Nelson claimed he visited Arcata several times prior to boarding Mugsey at the facility out of concern over his dog aggressive behavior. Nelson testified that during one such visit he told someone that Mugsey had once bitten him on the arm. On September 14, 2000, the day he dropped off Mugsey for boarding, he failed to mention that he had been bitten by the dog one year earlier. Marlena Folden, the receptionist who conducted the intake, did not recall Nelson mentioning either that Mugsey had once bitten him or that he was dog aggressive.

[140 P.3d 1117]

Dr. Oliphant, a veterinarian and owner of the facility, testified Priebe's training as a "kennel technician" would have included the basics of dog walking, including checking a boarded dog's kennel card to make sure there was no reason not to walk it, how to put a leash and collar on properly, how to greet the dog, and "to be careful of the other dogs and be aware of the dog that you're walking." Her duties included "caring for the patients and the boarders, feeding, walking, cleaning, laundry, helping hold animals, assisting the veterinarians and the technicians holding animals. We examine them, give vaccines ... greeting clients, to bring animals back for vaccines when the technicians were doing booster vaccines ... autoclaving [instrument sterilization], clean surgical packs, instruments, things like that. Lots of varied duties."

Dr. Oliphant had occasion to observe Mugsey in the kennel while he was boarded there and recalled that "[h]e always appeared friendly. He was a very outgoing, friendly dog." Prior to his attacking Priebe, Mugsey showed no signs of being "human aggressive." Dr. Oliphant was, however, aware that Mugsey was dog aggressive; "It was written on his record and on the cage pen." Mugsey's intake record also reflected that he had been administered 37 milligrams of apromocine, a sedative, on the day he was accepted for boarding, in likelihood due to his excitement and excessive barking. Dr. Oliphant testified there are some risks associated with walking dogs at the kennel. When asked whether being attacked or bitten by a dog while walking it is one such risk, Dr. Oliphant replied, "Well, sure. That's possible."

Dr. Oliphant testified further that when walking a dog aggressive dog, "[t]here would be a danger that it might attack another dog." When asked if there was a risk that a person breaking up a dog fight could get bitten, she replied, "Oh, yes, definitely." When asked, "If after you talked with [your] receptionist someone had mentioned something that triggered her concern, you met with an owner, and the owner had told you that, for example, he got nipped on his arm when he was breaking up a dog fight, is that something that would have concerned you and kept you from keeping the dog?," Dr. Oliphant replied, "Not necessarily. It would depend on the dog and the owner and the circumstances, because breaking up a dog fight is a very risky thing to do, and it's common to get bit when you break up a dog fight." Dr. Oliphant testified she would not have accepted a dog for boarding who had attacked and bitten its owner after a dogfight because it would be "too much of a risk" for the staff. In such an instance, she would possibly refer the dog to the North Bank Kennel facility since "they have inside-outside runs, so they don't need to walk dogs; so we often refer aggressive dogs to them."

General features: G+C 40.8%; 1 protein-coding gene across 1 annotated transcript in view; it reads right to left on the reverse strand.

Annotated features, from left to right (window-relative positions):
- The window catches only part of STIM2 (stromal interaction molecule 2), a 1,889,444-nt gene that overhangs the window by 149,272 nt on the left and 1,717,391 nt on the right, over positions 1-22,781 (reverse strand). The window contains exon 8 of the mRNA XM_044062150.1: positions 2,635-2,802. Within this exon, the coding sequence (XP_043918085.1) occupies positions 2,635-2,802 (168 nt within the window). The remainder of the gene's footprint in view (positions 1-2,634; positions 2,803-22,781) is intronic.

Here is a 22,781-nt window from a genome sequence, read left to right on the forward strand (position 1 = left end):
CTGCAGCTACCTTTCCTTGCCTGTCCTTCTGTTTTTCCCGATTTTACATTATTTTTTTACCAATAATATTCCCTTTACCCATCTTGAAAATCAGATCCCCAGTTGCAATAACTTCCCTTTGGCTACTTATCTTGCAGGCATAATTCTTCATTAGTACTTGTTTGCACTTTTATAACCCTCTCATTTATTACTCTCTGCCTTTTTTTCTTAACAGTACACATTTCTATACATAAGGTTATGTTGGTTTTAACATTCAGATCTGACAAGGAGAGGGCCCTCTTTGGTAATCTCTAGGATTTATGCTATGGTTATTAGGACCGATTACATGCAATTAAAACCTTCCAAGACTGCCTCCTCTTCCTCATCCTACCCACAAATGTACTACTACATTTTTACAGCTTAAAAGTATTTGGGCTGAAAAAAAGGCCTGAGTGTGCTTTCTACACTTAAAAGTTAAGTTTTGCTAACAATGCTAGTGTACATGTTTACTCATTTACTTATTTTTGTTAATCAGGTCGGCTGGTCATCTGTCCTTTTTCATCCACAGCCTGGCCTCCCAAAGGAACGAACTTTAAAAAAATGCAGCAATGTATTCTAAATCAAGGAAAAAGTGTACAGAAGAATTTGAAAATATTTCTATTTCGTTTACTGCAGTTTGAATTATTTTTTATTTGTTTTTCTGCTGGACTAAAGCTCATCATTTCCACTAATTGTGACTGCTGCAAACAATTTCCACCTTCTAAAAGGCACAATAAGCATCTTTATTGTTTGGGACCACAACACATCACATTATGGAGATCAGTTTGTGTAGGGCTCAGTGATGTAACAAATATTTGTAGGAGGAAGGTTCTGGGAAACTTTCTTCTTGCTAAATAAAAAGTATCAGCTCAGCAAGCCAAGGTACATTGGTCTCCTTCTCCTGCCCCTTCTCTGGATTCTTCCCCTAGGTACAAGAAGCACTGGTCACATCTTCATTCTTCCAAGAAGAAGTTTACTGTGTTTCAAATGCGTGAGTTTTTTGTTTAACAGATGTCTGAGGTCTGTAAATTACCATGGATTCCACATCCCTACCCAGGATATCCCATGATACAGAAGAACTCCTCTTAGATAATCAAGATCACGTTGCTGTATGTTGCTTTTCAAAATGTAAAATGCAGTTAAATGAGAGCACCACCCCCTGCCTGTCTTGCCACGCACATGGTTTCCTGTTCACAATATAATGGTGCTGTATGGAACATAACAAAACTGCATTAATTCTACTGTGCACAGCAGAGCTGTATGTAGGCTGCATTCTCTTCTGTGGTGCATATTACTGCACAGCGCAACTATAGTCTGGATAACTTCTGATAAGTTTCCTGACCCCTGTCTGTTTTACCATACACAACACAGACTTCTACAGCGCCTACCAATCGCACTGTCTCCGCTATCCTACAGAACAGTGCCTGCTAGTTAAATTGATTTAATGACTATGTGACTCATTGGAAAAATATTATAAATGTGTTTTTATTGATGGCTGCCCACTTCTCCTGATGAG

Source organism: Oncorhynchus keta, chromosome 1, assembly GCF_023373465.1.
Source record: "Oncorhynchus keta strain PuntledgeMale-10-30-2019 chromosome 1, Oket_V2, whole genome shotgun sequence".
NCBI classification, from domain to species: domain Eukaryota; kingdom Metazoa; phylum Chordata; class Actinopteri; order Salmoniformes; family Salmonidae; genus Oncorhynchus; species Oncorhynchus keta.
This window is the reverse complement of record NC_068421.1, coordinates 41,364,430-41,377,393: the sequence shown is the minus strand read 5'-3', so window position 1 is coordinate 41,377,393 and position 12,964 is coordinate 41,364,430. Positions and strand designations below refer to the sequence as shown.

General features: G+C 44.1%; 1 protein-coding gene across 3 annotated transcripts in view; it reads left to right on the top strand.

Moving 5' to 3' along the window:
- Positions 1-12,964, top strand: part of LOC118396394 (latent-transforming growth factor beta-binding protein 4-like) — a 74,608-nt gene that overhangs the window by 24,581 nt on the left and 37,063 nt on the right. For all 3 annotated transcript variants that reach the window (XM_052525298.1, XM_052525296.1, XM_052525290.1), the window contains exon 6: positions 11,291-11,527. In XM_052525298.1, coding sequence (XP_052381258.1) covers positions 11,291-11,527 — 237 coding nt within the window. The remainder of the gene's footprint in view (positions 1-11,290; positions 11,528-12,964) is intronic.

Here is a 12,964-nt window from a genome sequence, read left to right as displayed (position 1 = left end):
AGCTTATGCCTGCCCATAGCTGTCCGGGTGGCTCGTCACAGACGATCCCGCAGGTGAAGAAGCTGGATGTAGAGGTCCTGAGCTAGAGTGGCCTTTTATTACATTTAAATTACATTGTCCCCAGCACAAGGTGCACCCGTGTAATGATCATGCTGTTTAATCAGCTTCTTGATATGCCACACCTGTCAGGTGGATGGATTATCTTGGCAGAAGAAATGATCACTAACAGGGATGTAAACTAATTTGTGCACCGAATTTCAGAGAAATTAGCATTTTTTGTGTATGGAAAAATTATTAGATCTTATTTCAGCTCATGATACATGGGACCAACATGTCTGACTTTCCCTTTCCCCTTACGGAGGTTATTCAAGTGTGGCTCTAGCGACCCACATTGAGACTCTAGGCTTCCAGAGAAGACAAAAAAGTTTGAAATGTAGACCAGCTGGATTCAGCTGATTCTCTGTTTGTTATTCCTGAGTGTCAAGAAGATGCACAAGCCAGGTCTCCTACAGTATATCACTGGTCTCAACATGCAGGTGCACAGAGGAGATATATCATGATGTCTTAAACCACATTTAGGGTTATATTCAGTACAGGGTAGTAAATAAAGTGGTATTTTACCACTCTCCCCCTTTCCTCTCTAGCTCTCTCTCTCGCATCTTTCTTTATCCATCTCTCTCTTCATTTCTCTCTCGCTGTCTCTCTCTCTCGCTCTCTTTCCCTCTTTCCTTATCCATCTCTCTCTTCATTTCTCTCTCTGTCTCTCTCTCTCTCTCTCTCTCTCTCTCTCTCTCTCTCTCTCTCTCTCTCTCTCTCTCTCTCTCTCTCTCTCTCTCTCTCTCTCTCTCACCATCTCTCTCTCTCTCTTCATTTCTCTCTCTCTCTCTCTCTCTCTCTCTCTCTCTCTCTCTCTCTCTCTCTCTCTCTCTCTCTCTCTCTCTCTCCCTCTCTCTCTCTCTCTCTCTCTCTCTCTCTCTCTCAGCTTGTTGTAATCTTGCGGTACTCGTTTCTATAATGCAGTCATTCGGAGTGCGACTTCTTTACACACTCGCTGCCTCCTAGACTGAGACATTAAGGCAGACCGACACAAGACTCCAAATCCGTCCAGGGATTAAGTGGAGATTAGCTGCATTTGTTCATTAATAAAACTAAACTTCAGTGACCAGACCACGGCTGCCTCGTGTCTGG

[140 P.3d 1118]

Priebe testified she had been working as a kennel worker or technician at Arcata for about four weeks when she met Nelson and Mugsey on September 14, 2000. They walked back to the kennels together. Nelson told Priebe that Mugsey needed to be walked with his metal-pronged pinch collar. He also told her that "if anyone hurt Mugsey[,] that he may hurt them, and that if someone kicked Mugsey, that he may bite them." Priebe assured Nelson that no one would hurt or kick his dog.

At some point Priebe became aware Mugsey was dog aggressive. She posted a note on his kennel card and the employee memo board warning of that fact. Priebe also raised the issue with Dr. Oliphant who suggested she walk Mugsey before and after clients came in and out of the building, to minimize contact with other dogs. Priebe also received instructions from Clusener, her coworker who knew and had himself walked Mugsey, on how to use the pinch collar and harness setup to restrain the dog. Thereafter, Priebe walked Mugsey twice a day for two weeks without incident.

On the morning of September 28, 2000, while taking Mugsey for his morning walk, Priebe heard a dog barking in the back of a pickup truck in the parking lot. Mugsey began barking and becoming agitated....